No one knows how the Moms Of America came up with the figure of how many years a wad of Dubble-Bubble would take up residence within you, but that was what we were told and there was no questioning a Mom with medical science on her side.
From the same hallways of truth came, "If you swallow that seed, a watermelon will grow in you" and, "You will DROWN if you go in the water within an hour of eating."
Well, chomp away, Wrigleyphiles! No less a person than the Official White House Spokesperson, Press Secretary Sean Spicer, is in the bizarre habit of chewing (and swallowing) 35 sticks of Orbit Cinnamon gum for breakfast.
I will repeat that. Sean Spicer, the president's mouthpiece, chews 35 pieces of Cinnamon Orbit gum for breakfast and swallows them.
"Two and a half packs by noon," Spicer told the Washington Post. "I talked to my doctor about it, he said it’s no problem."
I do not know who Spicer's doctor is. Perhaps he's just one of those doctors who tells his patients what they want to hear, or maybe he's right, and those of us who think that shoving gum base, sweeteners, softeners/plasticizers, artificial cinnamon flavor, food colors, and powdered polyol coating down our necks is not the best thing to do are all wrong. Nutritionally speaking, that is.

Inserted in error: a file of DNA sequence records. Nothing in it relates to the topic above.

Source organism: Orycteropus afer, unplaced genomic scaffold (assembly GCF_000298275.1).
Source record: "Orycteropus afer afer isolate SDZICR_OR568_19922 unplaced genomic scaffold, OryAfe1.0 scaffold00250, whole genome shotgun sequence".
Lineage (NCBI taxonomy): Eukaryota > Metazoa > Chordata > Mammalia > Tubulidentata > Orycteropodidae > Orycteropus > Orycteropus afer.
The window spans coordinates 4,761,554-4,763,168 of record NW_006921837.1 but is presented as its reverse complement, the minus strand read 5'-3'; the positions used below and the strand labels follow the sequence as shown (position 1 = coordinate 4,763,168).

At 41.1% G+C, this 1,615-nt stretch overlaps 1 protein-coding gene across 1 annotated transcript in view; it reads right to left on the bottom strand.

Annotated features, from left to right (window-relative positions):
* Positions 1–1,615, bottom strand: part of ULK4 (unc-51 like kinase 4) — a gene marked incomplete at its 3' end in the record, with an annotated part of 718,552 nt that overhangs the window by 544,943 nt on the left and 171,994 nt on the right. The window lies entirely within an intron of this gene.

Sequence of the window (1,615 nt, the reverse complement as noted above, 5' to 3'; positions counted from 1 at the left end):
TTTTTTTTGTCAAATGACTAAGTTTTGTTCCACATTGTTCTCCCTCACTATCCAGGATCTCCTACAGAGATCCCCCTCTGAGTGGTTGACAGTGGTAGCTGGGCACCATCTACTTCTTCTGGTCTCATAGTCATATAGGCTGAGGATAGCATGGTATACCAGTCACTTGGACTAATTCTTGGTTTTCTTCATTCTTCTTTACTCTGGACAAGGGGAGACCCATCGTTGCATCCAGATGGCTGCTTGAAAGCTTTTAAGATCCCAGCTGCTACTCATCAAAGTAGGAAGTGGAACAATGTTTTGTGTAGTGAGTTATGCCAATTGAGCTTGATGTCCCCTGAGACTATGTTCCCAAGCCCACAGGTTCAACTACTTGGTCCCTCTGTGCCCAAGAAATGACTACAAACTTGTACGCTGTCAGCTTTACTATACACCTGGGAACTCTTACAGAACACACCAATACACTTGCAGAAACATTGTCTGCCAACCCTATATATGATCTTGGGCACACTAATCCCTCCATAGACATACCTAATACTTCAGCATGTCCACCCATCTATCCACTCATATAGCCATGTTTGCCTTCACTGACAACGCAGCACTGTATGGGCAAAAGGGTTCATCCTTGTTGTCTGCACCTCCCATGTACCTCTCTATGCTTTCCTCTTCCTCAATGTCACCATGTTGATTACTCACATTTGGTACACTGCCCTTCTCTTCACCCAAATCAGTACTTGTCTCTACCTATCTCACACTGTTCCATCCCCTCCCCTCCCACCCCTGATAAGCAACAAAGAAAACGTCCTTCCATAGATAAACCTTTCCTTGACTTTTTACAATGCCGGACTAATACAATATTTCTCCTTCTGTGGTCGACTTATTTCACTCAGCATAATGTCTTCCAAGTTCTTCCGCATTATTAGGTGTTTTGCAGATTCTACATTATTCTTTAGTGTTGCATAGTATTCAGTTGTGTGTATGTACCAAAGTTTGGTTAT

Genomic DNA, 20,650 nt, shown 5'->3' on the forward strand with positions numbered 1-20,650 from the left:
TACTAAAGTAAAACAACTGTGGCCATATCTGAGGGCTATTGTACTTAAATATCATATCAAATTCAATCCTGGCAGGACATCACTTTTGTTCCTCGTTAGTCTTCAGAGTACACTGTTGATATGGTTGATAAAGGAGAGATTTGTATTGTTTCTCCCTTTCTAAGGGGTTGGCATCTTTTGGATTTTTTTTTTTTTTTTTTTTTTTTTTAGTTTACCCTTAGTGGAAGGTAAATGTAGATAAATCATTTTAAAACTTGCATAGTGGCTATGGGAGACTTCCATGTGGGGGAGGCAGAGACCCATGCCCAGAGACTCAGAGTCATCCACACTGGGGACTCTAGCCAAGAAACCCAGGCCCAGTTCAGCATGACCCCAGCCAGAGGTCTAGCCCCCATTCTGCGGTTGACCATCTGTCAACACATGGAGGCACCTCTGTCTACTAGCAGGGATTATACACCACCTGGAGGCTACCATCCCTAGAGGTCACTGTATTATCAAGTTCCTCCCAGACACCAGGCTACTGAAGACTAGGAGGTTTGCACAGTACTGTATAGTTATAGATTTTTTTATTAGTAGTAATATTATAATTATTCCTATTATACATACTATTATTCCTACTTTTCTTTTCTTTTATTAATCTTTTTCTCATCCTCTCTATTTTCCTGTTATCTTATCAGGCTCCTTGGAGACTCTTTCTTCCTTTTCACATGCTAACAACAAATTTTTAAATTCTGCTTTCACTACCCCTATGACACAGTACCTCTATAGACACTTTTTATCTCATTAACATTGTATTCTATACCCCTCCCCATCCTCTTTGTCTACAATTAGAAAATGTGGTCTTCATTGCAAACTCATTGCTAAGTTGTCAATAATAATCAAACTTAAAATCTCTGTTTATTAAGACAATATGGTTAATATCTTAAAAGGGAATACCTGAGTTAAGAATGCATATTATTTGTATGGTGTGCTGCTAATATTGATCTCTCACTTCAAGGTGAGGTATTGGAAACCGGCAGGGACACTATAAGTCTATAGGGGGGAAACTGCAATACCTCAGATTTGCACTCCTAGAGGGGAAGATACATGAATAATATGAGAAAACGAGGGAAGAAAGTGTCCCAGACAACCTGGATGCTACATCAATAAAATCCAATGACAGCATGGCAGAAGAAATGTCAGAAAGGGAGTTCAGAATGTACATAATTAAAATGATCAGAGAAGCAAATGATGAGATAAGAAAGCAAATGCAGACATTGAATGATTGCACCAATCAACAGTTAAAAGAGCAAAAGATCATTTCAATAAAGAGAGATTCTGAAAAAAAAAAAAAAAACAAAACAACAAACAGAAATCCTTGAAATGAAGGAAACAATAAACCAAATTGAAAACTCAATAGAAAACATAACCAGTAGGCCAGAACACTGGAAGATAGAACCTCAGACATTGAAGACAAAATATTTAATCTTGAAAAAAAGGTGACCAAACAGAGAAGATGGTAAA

Dr Ben Kim is a Canadian blogger and physician. He gave us another opinion to chew on:
"When you chew gum you send your body physical signals that food is about to enter your body. The enzymes and acids that are activated when you chew gum are therefore released, but without the food they're intended to digest. This can cause bloating, an overproduction of stomach acid, and can compromise your ability to produce sufficient digestive secretions when you actually do eat food. Some people may also have adverse gastrointestinal symptoms, including diarrhea, from the artificial sweeteners that are commonly found in chewing gum."
Meanwhile, the Mayo Clinic says it won't kill you:
"Although chewing gum is designed to be chewed and not swallowed, it generally isn't harmful if swallowed. If you swallow gum, it's true that your body can't digest it. But the gum doesn't stay in your stomach. It moves relatively intact through your digestive system and is excreted."
I'm no doctor, but I have heard of a disorder called pica, which involves having an appetite for substances that are largely non-nutritive. Pica sufferers crave (and eat) paper, paint, stones, glass, chalk, and worse. Much, much worse.
Chewing gum is good food only if John Grisham is a good writer or dogs playing poker is good art or ten-minute clarinet solos are great music, but if you want to feel better about your own life this morning, be glad that you aren't Sean Spicer's gastroenterologist.